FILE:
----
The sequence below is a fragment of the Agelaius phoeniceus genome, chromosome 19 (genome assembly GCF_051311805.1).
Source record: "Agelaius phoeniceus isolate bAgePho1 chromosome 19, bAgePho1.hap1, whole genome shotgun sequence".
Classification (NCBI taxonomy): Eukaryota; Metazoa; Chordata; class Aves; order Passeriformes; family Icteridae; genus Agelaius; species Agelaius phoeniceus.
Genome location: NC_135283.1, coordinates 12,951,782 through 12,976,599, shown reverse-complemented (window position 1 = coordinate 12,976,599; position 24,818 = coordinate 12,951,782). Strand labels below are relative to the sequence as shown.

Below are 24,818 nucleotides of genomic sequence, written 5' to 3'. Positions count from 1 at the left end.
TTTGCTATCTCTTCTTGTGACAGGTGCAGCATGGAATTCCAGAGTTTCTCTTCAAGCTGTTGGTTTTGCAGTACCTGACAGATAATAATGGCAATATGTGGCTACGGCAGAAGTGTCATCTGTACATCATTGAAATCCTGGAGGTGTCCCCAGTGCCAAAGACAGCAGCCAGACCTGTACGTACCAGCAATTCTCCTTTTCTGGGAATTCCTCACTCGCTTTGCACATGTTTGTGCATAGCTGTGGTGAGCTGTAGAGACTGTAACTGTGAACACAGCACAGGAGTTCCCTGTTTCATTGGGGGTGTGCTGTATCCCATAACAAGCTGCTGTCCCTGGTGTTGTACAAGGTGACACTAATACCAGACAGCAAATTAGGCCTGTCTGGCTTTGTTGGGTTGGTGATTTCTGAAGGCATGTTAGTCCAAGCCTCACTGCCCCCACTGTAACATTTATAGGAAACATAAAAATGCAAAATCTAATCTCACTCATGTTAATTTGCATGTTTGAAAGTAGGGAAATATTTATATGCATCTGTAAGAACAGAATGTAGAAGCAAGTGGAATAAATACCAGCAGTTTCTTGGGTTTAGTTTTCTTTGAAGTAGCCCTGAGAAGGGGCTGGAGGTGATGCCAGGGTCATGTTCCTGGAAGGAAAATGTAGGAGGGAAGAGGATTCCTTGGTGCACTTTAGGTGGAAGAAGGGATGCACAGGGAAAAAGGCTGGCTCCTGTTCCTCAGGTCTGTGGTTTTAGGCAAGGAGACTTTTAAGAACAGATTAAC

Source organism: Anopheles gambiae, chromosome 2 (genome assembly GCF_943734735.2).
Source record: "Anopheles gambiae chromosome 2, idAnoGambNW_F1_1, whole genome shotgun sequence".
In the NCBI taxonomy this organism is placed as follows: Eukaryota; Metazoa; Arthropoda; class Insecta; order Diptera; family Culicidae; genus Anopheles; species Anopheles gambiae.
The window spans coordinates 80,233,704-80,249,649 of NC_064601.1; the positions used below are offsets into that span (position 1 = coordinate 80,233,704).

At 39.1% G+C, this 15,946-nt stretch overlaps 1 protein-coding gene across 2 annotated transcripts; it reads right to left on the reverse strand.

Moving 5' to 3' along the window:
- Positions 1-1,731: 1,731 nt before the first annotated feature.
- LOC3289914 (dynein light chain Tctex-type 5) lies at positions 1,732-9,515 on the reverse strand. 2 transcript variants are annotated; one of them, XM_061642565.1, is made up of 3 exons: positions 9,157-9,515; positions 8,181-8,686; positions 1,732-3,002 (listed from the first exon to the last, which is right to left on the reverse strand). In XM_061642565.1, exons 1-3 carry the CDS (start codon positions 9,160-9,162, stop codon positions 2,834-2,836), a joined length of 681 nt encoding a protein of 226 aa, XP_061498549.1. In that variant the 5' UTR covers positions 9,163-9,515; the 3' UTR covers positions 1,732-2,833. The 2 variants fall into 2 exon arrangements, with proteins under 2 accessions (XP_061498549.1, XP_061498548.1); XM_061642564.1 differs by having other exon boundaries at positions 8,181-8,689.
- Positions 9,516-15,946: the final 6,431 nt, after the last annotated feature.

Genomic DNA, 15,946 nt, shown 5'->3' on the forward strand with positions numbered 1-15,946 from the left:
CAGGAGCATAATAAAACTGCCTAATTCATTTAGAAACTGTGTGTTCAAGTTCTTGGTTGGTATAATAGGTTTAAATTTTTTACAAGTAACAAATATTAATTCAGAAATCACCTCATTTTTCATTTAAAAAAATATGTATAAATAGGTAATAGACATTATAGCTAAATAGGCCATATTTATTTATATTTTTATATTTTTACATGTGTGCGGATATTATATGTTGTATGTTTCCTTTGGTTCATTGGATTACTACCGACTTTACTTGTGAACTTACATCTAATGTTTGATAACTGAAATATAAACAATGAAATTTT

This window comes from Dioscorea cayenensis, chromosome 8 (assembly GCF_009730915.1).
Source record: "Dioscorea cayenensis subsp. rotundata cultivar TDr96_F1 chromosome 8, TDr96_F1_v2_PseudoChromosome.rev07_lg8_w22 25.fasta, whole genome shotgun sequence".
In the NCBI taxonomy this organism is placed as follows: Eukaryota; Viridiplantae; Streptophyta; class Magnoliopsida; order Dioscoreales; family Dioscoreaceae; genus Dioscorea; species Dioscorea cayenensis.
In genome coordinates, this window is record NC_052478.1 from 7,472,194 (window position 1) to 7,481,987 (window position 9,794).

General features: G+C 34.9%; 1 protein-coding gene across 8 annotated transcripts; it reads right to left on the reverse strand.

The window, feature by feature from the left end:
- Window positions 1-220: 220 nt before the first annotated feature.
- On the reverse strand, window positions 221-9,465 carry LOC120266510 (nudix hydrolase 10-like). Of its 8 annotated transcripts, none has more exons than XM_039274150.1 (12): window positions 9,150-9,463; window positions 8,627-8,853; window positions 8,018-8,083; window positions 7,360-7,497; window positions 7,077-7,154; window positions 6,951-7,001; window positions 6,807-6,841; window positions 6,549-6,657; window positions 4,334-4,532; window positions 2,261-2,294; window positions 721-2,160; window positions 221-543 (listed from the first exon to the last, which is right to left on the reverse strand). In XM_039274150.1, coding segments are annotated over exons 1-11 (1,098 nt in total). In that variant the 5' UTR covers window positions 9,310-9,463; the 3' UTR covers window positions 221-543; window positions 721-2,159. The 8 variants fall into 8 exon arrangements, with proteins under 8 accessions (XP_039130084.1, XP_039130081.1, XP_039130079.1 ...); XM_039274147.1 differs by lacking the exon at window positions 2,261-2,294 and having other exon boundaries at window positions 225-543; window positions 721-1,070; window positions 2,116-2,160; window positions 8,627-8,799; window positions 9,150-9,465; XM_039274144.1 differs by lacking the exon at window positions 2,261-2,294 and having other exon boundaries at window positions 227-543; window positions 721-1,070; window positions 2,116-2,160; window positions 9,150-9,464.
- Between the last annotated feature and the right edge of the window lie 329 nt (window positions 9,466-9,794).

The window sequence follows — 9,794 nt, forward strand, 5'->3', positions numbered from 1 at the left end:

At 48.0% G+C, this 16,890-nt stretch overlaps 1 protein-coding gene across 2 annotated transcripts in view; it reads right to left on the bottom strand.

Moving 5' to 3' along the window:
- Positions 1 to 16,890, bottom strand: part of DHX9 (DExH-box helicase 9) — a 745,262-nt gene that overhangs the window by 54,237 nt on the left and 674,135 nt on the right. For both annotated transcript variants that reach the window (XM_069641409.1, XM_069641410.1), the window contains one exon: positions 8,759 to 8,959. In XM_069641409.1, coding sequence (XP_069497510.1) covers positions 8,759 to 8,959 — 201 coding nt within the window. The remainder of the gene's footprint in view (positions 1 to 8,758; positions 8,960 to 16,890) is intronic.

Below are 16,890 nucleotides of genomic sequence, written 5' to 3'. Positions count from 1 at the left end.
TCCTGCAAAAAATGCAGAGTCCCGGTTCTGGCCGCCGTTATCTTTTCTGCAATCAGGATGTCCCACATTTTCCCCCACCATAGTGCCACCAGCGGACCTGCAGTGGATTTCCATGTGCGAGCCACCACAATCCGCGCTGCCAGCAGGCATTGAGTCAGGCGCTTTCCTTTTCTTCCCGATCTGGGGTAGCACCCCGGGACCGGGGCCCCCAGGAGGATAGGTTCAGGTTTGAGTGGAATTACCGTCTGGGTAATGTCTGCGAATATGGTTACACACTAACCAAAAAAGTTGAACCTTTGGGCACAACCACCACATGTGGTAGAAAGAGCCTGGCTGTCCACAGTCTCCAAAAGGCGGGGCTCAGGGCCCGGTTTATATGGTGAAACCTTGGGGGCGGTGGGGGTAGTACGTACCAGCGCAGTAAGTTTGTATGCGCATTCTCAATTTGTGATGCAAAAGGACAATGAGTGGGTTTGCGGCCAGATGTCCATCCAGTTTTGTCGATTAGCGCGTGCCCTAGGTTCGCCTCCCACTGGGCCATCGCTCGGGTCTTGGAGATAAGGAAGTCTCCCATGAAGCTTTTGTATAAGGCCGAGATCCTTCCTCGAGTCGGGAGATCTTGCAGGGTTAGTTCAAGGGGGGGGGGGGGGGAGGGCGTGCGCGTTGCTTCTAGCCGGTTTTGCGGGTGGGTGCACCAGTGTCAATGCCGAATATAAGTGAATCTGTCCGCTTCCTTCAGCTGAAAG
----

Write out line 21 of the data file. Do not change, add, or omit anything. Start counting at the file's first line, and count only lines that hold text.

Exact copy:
In genome coordinates, this window is record NC_052478.1 from 7,472,194 (window position 1) to 7,481,987 (window position 9,794).